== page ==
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Two years ago, Randall Chong was running Books Beyond Borders out of a spare room in his grandfather’s home where he collected and sold second-hand books to raise funds for children’s education in Nepal.
Today, the social enterprise has a physical bookstore called The Book Barracks at Jalan Pemimpin, where the public can browse in person from Fridays to Sundays. It doubles up as Books Beyond Borders’ office from Mondays to Thursdays.
Randall, 30, says: “Over the years, we’ve got a bit of media coverage, after The Pride wrote about us, we were able to get a lot of people donating books, and the brand grew. We were very lucky we were able to find this space.”
The team has been operating at The Book Barracks since May 2021. Once a month, they have a sale, which includes deals like $1 adult-fiction books (prices go from $7 to $10 normally). Shelves are restocked with additional books every weekend, as well as other promotions.
This year, with the easing of Covid-19 measures, Books Beyond Borders also set up a roving pop-up store in the heartlands.
Randal says: “We are trying to bring the Barracks experience out so that people who live far from here can also get a chance to browse the books and learn about our mission.”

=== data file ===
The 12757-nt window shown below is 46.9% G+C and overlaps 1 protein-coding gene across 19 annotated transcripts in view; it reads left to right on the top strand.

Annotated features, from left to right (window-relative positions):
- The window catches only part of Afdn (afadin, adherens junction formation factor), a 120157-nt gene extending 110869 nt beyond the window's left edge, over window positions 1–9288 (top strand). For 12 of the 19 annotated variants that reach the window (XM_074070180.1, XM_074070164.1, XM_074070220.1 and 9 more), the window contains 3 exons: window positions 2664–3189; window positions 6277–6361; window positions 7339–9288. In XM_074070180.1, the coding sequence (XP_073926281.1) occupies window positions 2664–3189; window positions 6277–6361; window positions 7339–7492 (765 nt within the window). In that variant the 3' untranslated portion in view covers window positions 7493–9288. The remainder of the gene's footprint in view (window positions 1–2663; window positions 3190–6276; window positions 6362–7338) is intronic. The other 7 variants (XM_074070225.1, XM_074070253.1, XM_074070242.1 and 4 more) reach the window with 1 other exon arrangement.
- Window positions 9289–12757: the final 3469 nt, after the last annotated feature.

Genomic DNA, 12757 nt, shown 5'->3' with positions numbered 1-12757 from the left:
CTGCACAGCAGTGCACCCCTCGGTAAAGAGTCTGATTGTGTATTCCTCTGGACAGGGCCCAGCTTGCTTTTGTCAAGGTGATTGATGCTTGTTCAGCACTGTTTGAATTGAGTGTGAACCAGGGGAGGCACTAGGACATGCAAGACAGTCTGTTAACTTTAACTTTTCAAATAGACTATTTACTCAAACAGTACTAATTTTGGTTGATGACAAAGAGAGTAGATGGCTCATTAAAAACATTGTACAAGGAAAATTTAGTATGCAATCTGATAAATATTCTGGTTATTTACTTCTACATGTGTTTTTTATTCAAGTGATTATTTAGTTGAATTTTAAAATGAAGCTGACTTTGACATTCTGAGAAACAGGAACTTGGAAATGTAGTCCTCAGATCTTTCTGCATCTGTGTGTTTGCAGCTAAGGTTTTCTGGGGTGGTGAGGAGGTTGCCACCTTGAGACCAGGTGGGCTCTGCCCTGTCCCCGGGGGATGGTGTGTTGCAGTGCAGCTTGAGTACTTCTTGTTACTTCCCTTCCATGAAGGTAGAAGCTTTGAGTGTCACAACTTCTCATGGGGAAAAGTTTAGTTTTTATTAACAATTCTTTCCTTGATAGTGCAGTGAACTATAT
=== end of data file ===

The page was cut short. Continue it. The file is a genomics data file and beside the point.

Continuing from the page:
Building a community of readers
He says: “We’ve built a great community of volunteers, and people who actively support us through buying and donating books.”
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Randall says that on average he receives a few hundred books a month, sometimes this number goes to more than a thousand!
As of 1 March this year, he says, Books Beyond Borders has rehomed 14,053 books and raised $30,164.92.
All profits are invested in local Nepalese organisations and partners that are helping students learn and read in rural public schools.
In Nepal, Books Beyond Borders provides grants to start literacy projects, such as setting up school libraries, funding programs and scholarships, and providing classroom materials.
One partner is The Small World, which runs a shelter that supports vulnerable girls and provides scholarships for them to continue their education.
Randall says: “(Their work) is important because most students drop out after Grade 10 (at 16 years old). For students to continue Grade 11, they only have a few schools near the city. They would need to stay in a dorm in the city and it’s very expensive. 80% of the children in the village cannot afford it.”
“This shelter provides free accommodation for students to continue to study. Otherwise the girls would most likely have to get married.”